Thanks, Daphne!

      Delete
  7. I feel unqualified to give advice because I am terrible at tasks like that one. But, for things like gardening, I break it up into very short stints. If I do a short stint every day, it's amazing the progress I've made in 2 weeks. (but there's almost no change after 1 short stint :)

    It actually looks to me like you've made a good bit of progress!

    ReplyDelete
    Replies
    1. That's so true - a little bit daily really does add up over time. I need to be more disciplined about the "daily" part.

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  8. I think I'm the opposite to you. I can see more progress in organizing a pile of scrap lumber than in yet another load of clean dishes. You are making great progress with the clean up! I have had to adjust my lifting limits over the past few years. I injured myself with some repetitive snow lifting, and compounded that with hauling a basement full of heavy garbage over and over from my parents' home. Now I ask for help rather than risk further injury ... but asking for help takes time, and I want things done now! Slow and steady seems like the best compromise on some things. As long as I can see a difference in the work done, I'm happy. I hope your new room is finished up this week! How exciting for you. Just in time to enjoy relaxing in your beautiful woods ;)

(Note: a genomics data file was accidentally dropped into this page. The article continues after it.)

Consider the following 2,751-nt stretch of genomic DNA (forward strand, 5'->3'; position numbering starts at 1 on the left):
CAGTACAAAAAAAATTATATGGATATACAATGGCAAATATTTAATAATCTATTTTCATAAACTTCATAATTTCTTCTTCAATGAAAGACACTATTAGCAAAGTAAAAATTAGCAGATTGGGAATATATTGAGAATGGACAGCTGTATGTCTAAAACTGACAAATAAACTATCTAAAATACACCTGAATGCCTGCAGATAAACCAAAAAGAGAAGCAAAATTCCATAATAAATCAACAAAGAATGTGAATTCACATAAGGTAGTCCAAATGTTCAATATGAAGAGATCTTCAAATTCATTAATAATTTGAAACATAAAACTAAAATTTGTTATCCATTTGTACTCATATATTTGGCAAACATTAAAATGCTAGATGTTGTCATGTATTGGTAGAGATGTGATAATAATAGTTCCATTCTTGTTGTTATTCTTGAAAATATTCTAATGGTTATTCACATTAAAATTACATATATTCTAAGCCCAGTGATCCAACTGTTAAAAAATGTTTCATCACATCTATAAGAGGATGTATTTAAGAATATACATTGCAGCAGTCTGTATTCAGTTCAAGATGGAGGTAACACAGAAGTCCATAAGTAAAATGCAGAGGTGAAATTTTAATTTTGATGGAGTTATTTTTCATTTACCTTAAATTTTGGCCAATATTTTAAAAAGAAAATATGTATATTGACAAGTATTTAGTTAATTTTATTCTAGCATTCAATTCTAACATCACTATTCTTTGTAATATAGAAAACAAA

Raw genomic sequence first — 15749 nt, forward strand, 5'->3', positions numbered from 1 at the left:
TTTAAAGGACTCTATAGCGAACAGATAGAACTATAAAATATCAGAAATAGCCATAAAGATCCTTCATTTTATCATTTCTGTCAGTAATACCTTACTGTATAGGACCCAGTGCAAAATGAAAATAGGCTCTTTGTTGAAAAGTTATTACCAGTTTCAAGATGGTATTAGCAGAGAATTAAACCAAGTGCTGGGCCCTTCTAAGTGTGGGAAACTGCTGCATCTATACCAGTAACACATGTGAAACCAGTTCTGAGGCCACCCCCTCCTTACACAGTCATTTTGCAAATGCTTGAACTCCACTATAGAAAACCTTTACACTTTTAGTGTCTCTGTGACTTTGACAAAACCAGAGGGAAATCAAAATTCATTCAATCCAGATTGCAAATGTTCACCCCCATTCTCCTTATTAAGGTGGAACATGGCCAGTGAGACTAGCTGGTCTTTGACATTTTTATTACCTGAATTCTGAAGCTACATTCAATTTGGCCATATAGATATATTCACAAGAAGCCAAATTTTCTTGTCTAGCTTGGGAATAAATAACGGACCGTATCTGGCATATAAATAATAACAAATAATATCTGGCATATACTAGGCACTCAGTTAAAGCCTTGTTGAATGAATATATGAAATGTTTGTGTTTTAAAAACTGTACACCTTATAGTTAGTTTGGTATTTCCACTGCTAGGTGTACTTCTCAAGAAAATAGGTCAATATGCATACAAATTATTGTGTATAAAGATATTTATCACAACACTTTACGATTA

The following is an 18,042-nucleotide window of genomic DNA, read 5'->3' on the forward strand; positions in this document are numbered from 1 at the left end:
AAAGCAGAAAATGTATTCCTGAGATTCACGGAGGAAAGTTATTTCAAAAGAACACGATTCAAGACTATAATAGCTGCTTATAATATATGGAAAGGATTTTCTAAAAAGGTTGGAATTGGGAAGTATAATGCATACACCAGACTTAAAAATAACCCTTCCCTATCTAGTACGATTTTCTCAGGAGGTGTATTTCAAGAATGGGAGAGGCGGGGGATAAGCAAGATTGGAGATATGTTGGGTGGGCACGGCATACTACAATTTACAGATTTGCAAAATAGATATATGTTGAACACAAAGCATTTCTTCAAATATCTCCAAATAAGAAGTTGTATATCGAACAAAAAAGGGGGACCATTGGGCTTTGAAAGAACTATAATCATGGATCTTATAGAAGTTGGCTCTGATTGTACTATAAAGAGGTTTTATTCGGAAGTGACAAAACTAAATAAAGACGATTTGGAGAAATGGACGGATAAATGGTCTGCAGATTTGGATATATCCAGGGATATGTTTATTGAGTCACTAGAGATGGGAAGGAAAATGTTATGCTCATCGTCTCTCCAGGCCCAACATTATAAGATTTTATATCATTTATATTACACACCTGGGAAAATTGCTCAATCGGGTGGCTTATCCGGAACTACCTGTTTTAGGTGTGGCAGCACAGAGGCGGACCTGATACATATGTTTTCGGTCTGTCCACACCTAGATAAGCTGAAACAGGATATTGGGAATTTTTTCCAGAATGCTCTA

Wendy

    ReplyDelete
    Replies
    1. "As long as I can see a difference in the work done, I'm happy." I think this is something I can consciously work on - thanks!

      Delete
  9. To me, tasks like that are both satisfying and annoying. Satisfying to see something straightened up and out of the way, annoying because there always seems to be something more important to do. Still, that lumber represents a valuable resource!